One of the problems with her debut album, That Girl, was that she wanted to do something out of her comfort zone. This is actually a great thing for an artist to want to do, but not for their debut album. Granted, one could argue that the album could be an exception to the rule given that we’ve already heard her with Sugarland, but still, the album was a way for Jennifer to wipe the slate clean and start over as an artist. A song such as “That Girl” leaves you scratching your head rather than enjoying the song. And then after the second single “Me Without You” failed on the charts we got the horrid summertime song, “Sugar” which found Jennifer trying her hand on a disastrous trend. That is why with her new single “Unlove You”, we finally have Jennifer matched with a song that plays to her strengths, and is pretty solid as a result.
“Unlove You” revolves around a woman who is heartbroken by a man. She tries to shake him off by doing things such as crying and laughing but it’s to no avail. No matter what she does she can’t unlove this man who hurt her. She can’t fight her feelings and succumbs to a continuous, tortuous love. Written by Jennifer and Brandy Clark, the song tackles a familiar theme that isn’t exactly new in country music. That being said, the lyrics here are pretty damn solid and do a good job of avoiding cliches. The best example of this may be in the second verse when Jennifer acknowledges that if this had happened when she was younger, she wouldn’t have contemplated her decision for a minute. She would have kept on being blind. Now that she’s older she at least knows something is wrong. She still can’t overcome her feelings but she’s at least a little wiser. As great as the lyrics are however, I think they go a little too deep in the wrong direction. I would liked some background on what the male did to hurt her as bad as he did. After all, with the emotion the song carries it could have been a great way to support the overall strength of the song.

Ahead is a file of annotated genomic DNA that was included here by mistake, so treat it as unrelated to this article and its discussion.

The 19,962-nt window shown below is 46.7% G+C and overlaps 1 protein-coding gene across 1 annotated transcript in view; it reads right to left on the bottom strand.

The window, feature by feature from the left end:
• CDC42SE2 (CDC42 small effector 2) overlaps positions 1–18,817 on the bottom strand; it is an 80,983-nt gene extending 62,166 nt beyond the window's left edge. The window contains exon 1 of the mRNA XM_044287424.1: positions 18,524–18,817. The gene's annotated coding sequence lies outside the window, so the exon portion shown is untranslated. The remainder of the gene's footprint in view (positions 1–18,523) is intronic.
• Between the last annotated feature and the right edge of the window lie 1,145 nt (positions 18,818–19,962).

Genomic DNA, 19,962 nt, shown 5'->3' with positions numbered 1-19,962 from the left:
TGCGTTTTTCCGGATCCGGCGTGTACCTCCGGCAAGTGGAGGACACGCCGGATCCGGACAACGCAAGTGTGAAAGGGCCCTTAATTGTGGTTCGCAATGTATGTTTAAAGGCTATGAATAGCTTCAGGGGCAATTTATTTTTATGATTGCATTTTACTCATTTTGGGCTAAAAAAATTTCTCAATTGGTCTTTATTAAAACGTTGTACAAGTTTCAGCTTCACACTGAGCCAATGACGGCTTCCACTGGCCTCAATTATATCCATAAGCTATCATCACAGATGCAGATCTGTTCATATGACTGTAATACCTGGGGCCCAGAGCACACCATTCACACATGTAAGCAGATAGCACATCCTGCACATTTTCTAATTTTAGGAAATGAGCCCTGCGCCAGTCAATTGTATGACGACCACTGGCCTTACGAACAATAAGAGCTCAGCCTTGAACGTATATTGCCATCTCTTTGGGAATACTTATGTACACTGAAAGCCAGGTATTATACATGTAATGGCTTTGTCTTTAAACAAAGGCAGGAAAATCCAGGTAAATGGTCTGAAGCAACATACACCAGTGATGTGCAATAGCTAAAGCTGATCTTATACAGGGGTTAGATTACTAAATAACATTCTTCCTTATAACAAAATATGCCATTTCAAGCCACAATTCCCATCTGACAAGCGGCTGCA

Another issue that I take with this is the production. The song is fantastic until the chorus, with the verses led mainly by acoustic guitar (with an opening that sounds sort of similar to Jana Kramer’s “I Got The Boy”). When the chorus hits however, there are some pop beats present that seem frivolous rather than necessary. They don’t hurt the overall song, but I definitely think some steel guitar would have sounded better.
Vocally, this may be the best song of Jennifer’s career so far. It’s hard to deny that Jennifer has a strong set of pipes on her, and they fit very well on this mainly acoustic ballad. In a song such as this, it’s easy to become shouty, especially on the usual boisterous final chorus that usually accompanies this sort of song. Jennifer does a great job of keeping her vocals from doing this, which in turn elevates the overall listening experience.
I know I’ve had some things to criticize about this song, but this may be Jennifer’s best single in her solo career thus far. The fact that this is the first single for Jennifer’s new album makes me excited to see what direction she takes her music. If I was her, I’d focus on honing in on my strengths like she does on “Unlove You” rather than pandering to the lowest common denominator such as on “Sugar”. Jennifer will certainly be someone to watch in 2016.
Listen: “Unlove You”
Author: Zackary Kephart